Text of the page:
Last updated: July 24. 2013 2:36PM - 178 Views

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Frank Lewis

PDT Staff Writer

Tracy J. Plouck, Director of the Ohio Department of Mental Health, was in town Monday to meet with officials at the Scioto County Counseling Center.

“In July we will be consolidating with ODADAS (Ohio Department of Alcohol and Drug Adiction Services), which is the cabinet level addiction agency, and since the consolidation was announced last May, I have been traveling around and learning more about alcohol and drug addiction tretments, intervention services around the state,” Plouck said. “Today, I was fortunate enough to spend the day with (The Counseling Center Executive Director) Ed Hughes and the folks at The Counseling Center.”

Plouck said she visited the clinic, the residential treatment centers, and talked with those involved with those programs.

“One of our key priorities now in the governor’s budget that has been proposed and is supposed to take effect in July, is the expansion of Medicaid to individuals up to 138 percent of the federal poverty level,” Plouck said. “Many of the folks who are currently receiving services through The Counseling Center and other folks who are waiting for services, and who may be waiting because they lack a care source, I think the governor’s priority to extend Medicaid benefits will do significant good throughout the state, but particularly in areas like this where there are a lot of folks who, for whatever reason, do not have health care.”

Plouck said about 50 percent of the people who will be eligible through the Medicaid expansion may already be working, but may be working without health insurance and unable to afford insurance based on their hourly wages.

“I think this (Medicaid expansion) will have great benefit for a healthier work force as well as healthier families,” Plouck said.

Hughes said this area, particularly the Appalachian counties, have the worst health care indicators in the state. The most recent numbers show Scioto County the worst in the state followed by Lawrence County and the trend continues along the river.

“And, as she (Plouck) mentioned, a lot of that is an access issue because we have wonderful hospitals and The Counseling Center is one of the biggest drug and alcohol treatment programs in the state,” Hughes said. “But again, there are all these folks who cannot get the kind of care that they need, across the continuum of health care services.”

“There are few ways to become Medicaid eligible currently, and one of the few ways is if you have children, and you become Medicaid eligible through that child,” Hughes said. “So, if a person doesn’t have children then they do not have Medicaid and they can’t access all these opportunities. And what we are seeing is that generationally now we have generations of sick people. We have generations of unemployed people.”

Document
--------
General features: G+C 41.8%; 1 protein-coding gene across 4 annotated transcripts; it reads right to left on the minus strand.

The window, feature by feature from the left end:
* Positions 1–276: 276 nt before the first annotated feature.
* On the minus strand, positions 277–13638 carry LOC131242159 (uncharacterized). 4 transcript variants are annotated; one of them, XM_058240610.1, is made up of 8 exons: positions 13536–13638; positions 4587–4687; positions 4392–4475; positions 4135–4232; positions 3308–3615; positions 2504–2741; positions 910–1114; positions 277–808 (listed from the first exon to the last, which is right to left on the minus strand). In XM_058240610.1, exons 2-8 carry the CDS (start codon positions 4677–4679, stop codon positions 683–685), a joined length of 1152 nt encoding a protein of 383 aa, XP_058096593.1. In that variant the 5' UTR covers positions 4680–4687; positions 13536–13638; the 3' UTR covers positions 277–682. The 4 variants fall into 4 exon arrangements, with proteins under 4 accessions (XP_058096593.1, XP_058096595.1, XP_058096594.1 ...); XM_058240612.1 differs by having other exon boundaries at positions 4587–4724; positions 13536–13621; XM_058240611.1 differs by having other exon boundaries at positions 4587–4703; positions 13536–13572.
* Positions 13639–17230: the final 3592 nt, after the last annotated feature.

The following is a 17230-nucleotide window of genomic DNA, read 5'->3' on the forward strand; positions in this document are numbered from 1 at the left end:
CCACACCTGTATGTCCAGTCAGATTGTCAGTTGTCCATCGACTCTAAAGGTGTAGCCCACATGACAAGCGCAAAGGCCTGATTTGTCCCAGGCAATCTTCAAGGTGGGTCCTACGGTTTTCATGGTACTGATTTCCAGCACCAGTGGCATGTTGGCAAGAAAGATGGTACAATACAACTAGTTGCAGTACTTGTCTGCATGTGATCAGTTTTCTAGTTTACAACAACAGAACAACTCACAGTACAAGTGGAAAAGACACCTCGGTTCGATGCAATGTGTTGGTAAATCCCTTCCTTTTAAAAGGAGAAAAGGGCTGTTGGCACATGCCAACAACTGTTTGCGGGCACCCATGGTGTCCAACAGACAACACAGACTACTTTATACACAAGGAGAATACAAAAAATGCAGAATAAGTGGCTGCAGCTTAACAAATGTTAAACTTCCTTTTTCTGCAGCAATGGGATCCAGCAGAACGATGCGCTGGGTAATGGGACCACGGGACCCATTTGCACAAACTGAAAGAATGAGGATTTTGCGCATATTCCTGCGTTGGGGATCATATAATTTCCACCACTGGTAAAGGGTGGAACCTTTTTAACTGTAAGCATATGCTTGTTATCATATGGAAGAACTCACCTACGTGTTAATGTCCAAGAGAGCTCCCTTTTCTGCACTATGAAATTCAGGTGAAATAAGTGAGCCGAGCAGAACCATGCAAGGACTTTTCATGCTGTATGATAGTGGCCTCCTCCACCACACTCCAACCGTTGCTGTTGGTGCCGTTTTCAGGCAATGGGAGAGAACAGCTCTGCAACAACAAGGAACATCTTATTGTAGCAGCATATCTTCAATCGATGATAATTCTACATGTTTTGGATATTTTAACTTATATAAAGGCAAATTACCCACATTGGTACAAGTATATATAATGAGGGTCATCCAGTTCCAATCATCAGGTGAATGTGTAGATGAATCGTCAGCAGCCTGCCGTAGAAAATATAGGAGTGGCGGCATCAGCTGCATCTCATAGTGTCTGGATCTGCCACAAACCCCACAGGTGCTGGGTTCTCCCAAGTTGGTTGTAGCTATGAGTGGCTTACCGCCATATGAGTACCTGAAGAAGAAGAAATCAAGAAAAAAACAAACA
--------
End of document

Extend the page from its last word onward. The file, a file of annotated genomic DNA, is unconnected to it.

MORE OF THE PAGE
Hughes said the health care crisis caused by those socioeconomic issues deals with not just the person who can’t get health care, but also with the fact that there may be many family members who may have never had health care.

“Another great benefit of Medicaid expansion is that local communities can take what they are currently spending with clinical services, so if a local ADAMHS (Alcohol, Drug, and Mental Health Services) Board area is buying counseling services, crisis and Medicaid becomes a payer, the federal government in conjunction with the state will pay for that,” Plouck said. “And the local system can actually invest in other kinds of recovery support, such as housing, maybe respite for families, prevention services with the schools. So the existing dollars that we have in the system can be re-directed for purposes that will help prevent the onset of addiction in some cases, and the onset of a mental health crisis, because you can make connections with treatment.”

Plouck said, statewide, once Medicaid is expanded, there will be about a $70 million amount across the entire state that can be re-directed in that way.

“Our local ADAMHS Board, even though it’s not a lot of money, what money they have they are putting into continuing treatment services, and leaving practically nothing for prevention,” Hughes said. “We estimated that we are spending $3 per child, per year on prevention services in Scioto County. So the dollars that are going to treatment can be diverted into prevention services.”

Frank Lewis may be reached at 740-353-3101, ext. 252, or at flewis@civitasmedia.com

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